As the brain changes are continuous, so do all these consciousnesses melt into
each other like dissolving views.
Properly they are but one protracted consciousness, one unbroken stream.
(Wm. James, The Principles of Psychology, Ch. 9, 1890).
In his lectures circa 1838–1839 Sir William Hamilton, 9th Baronet described “thought” as “a series of acts indissolubly connected” … and he proposed a “Law of Thought” he walled the “law of reason and consequent” (Wikipedia). “The logical significance of the law of Reason and Consequent lies in this, – That in virtue of it, thought is constituted into a series of acts all indissolubly connected; each necessarily inferring the other” (Hamilton 1860:61-62).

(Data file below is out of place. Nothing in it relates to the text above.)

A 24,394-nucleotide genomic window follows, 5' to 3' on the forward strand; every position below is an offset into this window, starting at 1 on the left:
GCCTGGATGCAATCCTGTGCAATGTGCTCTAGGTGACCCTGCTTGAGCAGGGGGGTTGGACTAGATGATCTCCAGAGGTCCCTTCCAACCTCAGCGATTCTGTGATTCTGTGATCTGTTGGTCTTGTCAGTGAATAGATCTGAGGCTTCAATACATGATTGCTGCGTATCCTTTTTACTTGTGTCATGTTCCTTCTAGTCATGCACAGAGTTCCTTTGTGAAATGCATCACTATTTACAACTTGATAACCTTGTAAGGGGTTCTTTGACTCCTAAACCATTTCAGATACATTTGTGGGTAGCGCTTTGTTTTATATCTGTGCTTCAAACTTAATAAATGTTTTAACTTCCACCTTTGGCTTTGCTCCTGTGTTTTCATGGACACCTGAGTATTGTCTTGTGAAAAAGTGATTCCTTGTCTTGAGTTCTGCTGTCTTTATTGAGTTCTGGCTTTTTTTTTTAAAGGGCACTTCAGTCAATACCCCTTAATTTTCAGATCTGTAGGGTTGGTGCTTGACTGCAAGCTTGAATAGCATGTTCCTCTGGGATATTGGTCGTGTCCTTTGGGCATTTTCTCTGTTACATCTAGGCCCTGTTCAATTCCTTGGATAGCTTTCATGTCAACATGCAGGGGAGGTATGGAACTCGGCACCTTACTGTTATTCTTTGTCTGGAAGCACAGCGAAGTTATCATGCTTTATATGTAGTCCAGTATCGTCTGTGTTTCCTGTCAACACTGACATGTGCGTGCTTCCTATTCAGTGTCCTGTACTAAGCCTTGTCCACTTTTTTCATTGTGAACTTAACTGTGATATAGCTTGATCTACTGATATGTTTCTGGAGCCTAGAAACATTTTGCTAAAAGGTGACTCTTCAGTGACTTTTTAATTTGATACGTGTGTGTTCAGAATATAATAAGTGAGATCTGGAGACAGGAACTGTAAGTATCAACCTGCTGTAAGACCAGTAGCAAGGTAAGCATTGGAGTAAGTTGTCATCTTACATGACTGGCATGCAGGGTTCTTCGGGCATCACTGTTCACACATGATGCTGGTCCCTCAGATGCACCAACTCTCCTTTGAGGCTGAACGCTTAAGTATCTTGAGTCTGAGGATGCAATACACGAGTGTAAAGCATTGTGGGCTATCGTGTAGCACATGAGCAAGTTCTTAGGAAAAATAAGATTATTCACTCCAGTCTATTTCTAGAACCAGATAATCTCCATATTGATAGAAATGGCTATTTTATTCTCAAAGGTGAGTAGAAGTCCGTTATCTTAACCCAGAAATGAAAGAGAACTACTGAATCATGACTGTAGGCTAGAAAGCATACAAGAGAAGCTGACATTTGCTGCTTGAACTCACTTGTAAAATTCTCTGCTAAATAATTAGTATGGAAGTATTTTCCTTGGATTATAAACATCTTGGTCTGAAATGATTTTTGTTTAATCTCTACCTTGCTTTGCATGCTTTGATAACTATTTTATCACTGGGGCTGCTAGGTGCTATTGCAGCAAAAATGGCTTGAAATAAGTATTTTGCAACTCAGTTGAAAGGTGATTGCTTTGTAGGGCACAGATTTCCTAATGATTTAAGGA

William James asserts the notion as follows:
“Consciousness, then, does not appear to itself chopped up in bits. Such words as ‘chain’ or ‘train’ do not describe it fitly as it presents itself in the first instance. It is nothing jointed; it flows. A ‘river’ or a ‘stream’ are the metaphors by which it is most naturally described. In talking of it hereafter let us call it the stream of thought, of consciousness, or of subjective life. (James 1890:239)
He was enormously skeptical about using introspection as a technique to understand the stream of consciousness. “The attempt at introspective analysis in these cases is in fact like seizing a spinning top to catch its motion, or trying to turn up the gas quickly enough to see how the darkness looks.”[note]
Stream of consciousness can be a narrative device that attempts to give the written equivalent of the character’s thought processes, Let this idea flourish in an unexpected area: read about the “Follow the Brush” (zuihitsu) literature, –Click on “The Timeless Wisdom of Kenko – Morrow 2011))